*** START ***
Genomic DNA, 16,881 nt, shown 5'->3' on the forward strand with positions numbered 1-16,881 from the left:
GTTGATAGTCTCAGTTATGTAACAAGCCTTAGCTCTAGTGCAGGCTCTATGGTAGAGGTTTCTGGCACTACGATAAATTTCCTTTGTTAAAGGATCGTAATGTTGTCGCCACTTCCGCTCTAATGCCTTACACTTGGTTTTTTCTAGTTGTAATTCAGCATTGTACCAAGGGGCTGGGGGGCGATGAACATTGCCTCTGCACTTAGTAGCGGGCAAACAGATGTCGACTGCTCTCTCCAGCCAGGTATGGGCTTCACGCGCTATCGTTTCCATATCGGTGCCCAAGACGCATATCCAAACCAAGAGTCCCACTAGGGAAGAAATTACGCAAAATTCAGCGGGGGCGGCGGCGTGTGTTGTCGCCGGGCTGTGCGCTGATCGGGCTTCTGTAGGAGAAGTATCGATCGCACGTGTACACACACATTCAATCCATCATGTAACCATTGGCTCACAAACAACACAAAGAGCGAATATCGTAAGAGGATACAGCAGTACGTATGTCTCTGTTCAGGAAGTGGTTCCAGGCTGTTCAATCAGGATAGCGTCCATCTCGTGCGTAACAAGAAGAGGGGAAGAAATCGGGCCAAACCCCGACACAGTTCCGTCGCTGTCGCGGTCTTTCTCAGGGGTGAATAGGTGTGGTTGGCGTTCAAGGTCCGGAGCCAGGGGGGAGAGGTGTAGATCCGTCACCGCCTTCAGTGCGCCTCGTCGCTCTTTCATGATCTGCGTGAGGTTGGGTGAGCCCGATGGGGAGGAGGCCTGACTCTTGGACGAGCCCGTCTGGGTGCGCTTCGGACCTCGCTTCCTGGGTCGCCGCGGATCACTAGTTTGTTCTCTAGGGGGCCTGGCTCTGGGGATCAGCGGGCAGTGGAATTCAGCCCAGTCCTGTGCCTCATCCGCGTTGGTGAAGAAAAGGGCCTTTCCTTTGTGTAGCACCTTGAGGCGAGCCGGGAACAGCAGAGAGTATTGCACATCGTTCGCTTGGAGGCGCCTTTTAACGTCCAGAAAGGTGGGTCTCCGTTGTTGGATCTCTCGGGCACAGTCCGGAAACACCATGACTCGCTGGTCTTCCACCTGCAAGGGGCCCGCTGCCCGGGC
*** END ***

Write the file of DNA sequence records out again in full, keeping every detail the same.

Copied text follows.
Genomic DNA, 16,881 nt, shown 5'->3' on the forward strand with positions numbered 1-16,881 from the left:
GTTGATAGTCTCAGTTATGTAACAAGCCTTAGCTCTAGTGCAGGCTCTATGGTAGAGGTTTCTGGCACTACGATAAATTTCCTTTGTTAAAGGATCGTAATGTTGTCGCCACTTCCGCTCTAATGCCTTACACTTGGTTTTTTCTAGTTGTAATTCAGCATTGTACCAAGGGGCTGGGGGGCGATGAACATTGCCTCTGCACTTAGTAGCGGGCAAACAGATGTCGACTGCTCTCTCCAGCCAGGTATGGGCTTCACGCGCTATCGTTTCCATATCGGTGCCCAAGACGCATATCCAAACCAAGAGTCCCACTAGGGAAGAAATTACGCAAAATTCAGCGGGGGCGGCGGCGTGTGTTGTCGCCGGGCTGTGCGCTGATCGGGCTTCTGTAGGAGAAGTATCGATCGCACGTGTACACACACATTCAATCCATCATGTAACCATTGGCTCACAAACAACACAAAGAGCGAATATCGTAAGAGGATACAGCAGTACGTATGTCTCTGTTCAGGAAGTGGTTCCAGGCTGTTCAATCAGGATAGCGTCCATCTCGTGCGTAACAAGAAGAGGGGAAGAAATCGGGCCAAACCCCGACACAGTTCCGTCGCTGTCGCGGTCTTTCTCAGGGGTGAATAGGTGTGGTTGGCGTTCAAGGTCCGGAGCCAGGGGGGAGAGGTGTAGATCCGTCACCGCCTTCAGTGCGCCTCGTCGCTCTTTCATGATCTGCGTGAGGTTGGGTGAGCCCGATGGGGAGGAGGCCTGACTCTTGGACGAGCCCGTCTGGGTGCGCTTCGGACCTCGCTTCCTGGGTCGCCGCGGATCACTAGTTTGTTCTCTAGGGGGCCTGGCTCTGGGGATCAGCGGGCAGTGGAATTCAGCCCAGTCCTGTGCCTCATCCGCGTTGGTGAAGAAAAGGGCCTTTCCTTTGTGTAGCACCTTGAGGCGAGCCGGGAACAGCAGAGAGTATTGCACATCGTTCGCTTGGAGGCGCCTTTTAACGTCCAGAAAGGTGGGTCTCCGTTGTTGGATCTCTCGGGCACAGTCCGGAAACACCATGACTCGCTGGTCTTCCACCTGCAAGGGGCCCGCTGCCCGGGC